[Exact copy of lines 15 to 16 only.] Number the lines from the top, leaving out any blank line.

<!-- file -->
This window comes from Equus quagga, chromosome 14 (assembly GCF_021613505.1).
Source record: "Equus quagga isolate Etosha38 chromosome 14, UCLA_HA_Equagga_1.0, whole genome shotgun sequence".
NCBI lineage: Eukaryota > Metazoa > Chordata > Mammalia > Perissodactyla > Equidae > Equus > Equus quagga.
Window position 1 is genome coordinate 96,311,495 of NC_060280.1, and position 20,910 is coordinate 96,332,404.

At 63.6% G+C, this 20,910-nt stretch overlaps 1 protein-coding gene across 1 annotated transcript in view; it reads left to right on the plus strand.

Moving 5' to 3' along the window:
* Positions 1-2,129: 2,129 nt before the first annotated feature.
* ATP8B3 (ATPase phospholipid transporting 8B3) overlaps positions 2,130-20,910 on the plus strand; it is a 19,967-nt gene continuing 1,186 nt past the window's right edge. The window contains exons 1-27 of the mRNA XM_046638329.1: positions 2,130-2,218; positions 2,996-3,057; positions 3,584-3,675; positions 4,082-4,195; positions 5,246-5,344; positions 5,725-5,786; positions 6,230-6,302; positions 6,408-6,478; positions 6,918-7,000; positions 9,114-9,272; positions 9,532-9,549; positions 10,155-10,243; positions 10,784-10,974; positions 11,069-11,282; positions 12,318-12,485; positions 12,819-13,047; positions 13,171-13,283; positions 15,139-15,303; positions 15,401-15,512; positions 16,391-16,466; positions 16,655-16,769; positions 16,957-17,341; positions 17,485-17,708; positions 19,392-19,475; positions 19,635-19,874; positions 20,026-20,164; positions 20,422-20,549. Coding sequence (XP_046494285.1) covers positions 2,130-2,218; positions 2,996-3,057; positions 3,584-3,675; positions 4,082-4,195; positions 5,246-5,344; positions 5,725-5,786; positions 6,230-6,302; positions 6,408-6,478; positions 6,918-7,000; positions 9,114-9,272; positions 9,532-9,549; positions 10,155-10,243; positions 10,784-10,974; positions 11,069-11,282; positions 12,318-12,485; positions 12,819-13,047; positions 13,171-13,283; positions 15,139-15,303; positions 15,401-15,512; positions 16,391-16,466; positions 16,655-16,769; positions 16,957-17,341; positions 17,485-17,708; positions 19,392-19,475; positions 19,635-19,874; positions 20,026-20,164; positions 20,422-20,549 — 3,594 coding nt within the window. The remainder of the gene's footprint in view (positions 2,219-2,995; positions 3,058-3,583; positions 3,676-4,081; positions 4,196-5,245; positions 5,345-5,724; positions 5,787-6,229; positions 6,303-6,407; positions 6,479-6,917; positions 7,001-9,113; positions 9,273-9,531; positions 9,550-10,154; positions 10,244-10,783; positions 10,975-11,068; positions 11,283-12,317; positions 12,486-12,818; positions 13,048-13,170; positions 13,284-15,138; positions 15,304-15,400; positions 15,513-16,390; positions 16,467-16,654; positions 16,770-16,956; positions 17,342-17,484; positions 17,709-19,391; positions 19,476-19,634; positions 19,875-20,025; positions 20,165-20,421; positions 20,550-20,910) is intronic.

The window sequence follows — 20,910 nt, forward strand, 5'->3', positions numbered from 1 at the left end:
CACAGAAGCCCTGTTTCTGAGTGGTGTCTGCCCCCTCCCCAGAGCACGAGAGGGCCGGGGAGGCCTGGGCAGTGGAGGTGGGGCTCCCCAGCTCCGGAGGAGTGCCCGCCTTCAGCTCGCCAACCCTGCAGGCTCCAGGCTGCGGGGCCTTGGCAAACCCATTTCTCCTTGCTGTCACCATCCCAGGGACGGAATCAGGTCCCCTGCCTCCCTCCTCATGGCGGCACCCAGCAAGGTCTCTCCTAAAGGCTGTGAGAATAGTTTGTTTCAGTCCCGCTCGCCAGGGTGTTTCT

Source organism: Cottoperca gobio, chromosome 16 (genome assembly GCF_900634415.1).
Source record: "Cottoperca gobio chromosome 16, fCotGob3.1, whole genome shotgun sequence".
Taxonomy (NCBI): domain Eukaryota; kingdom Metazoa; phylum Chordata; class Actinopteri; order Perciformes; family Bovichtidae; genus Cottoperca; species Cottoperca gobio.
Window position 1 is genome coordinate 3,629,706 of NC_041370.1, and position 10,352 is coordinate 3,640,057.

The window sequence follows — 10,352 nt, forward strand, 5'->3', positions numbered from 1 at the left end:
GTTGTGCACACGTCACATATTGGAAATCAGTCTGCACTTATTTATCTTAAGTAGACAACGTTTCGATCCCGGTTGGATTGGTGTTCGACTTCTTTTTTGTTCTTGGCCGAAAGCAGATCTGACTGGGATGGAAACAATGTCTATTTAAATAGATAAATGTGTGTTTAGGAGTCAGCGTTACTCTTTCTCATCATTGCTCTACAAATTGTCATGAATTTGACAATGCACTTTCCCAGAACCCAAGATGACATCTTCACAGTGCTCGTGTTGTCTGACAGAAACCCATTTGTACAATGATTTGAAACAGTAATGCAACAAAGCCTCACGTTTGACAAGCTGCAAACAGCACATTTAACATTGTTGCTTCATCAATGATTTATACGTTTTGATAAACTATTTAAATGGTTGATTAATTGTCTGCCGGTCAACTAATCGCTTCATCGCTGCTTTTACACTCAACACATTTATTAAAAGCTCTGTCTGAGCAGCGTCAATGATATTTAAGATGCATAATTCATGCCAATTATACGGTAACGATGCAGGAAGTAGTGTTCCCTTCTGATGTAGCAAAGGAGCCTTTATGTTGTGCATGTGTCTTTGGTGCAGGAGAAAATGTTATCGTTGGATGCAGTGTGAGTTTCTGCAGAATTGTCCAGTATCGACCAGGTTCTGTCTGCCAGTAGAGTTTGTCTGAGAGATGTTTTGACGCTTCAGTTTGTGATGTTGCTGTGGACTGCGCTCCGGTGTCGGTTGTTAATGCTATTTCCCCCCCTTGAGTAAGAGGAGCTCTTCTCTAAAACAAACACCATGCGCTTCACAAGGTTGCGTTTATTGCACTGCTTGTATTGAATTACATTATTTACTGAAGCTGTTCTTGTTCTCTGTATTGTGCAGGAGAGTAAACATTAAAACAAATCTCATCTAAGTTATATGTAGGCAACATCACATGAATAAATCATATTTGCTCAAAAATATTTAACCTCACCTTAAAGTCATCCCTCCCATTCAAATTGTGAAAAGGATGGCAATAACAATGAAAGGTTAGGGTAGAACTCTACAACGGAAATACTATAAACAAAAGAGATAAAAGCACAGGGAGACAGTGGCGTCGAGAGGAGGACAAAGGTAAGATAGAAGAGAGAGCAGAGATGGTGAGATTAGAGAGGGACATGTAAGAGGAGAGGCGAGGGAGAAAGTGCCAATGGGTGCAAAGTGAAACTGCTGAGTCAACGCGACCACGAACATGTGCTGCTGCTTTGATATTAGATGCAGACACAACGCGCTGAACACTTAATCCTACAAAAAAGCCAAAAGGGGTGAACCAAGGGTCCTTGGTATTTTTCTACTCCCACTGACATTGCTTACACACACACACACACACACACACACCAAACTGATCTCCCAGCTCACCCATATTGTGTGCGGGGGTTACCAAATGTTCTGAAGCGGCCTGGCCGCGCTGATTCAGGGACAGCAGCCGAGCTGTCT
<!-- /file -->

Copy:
The window sequence follows — 10,352 nt, forward strand, 5'->3', positions numbered from 1 at the left end:
GTTGTGCACACGTCACATATTGGAAATCAGTCTGCACTTATTTATCTTAAGTAGACAACGTTTCGATCCCGGTTGGATTGGTGTTCGACTTCTTTTTTGTTCTTGGCCGAAAGCAGATCTGACTGGGATGGAAACAATGTCTATTTAAATAGATAAATGTGTGTTTAGGAGTCAGCGTTACTCTTTCTCATCATTGCTCTACAAATTGTCATGAATTTGACAATGCACTTTCCCAGAACCCAAGATGACATCTTCACAGTGCTCGTGTTGTCTGACAGAAACCCATTTGTACAATGATTTGAAACAGTAATGCAACAAAGCCTCACGTTTGACAAGCTGCAAACAGCACATTTAACATTGTTGCTTCATCAATGATTTATACGTTTTGATAAACTATTTAAATGGTTGATTAATTGTCTGCCGGTCAACTAATCGCTTCATCGCTGCTTTTACACTCAACACATTTATTAAAAGCTCTGTCTGAGCAGCGTCAATGATATTTAAGATGCATAATTCATGCCAATTATACGGTAACGATGCAGGAAGTAGTGTTCCCTTCTGATGTAGCAAAGGAGCCTTTATGTTGTGCATGTGTCTTTGGTGCAGGAGAAAATGTTATCGTTGGATGCAGTGTGAGTTTCTGCAGAATTGTCCAGTATCGACCAGGTTCTGTCTGCCAGTAGAGTTTGTCTGAGAGATGTTTTGACGCTTCAGTTTGTGATGTTGCTGTGGACTGCGCTCCGGTGTCGGTTGTTAATGCTATTTCCCCCCCTTGAGTAAGAGGAGCTCTTCTCTAAAACAAACACCATGCGCTTCACAAGGTTGCGTTTATTGCACTGCTTGTATTGAATTACATTATTTACTGAAGCTGTTCTTGTTCTCTGTATTGTGCAGGAGAGTAAACATTAAAACAAATCTCATCTAAGTTATATGTAGGCAACATCACATGAATAAATCATATTTGCTCAAAAATATTTAACCTCACCTTAAAGTCATCCCTCCCATTCAAATTGTGAAAAGGATGGCAATAACAATGAAAGGTTAGGGTAGAACTCTACAACGGAAATACTATAAACAAAAGAGATAAAAGCACAGGGAGACAGTGGCGTCGAGAGGAGGACAAAGGTAAGATAGAAGAGAGAGCAGAGATGGTGAGATTAGAGAGGGACATGTAAGAGGAGAGGCGAGGGAGAAAGTGCCAATGGGTGCAAAGTGAAACTGCTGAGTCAACGCGACCACGAACATGTGCTGCTGCTTTGATATTAGATGCAGACACAACGCGCTGAACACTTAATCCTACAAAAAAGCCAAAAGGGGTGAACCAAGGGTCCTTGGTATTTTTCTACTCCCACTGACATTGCTTACACACACACACACACACACACACACCAAACTGATCTCCCAGCTCACCCATATTGTGTGCGGGGGTTACCAAATGTTCTGAAGCGGCCTGGCCGCGCTGATTCAGGGACAGCAGCCGAGCTGTCT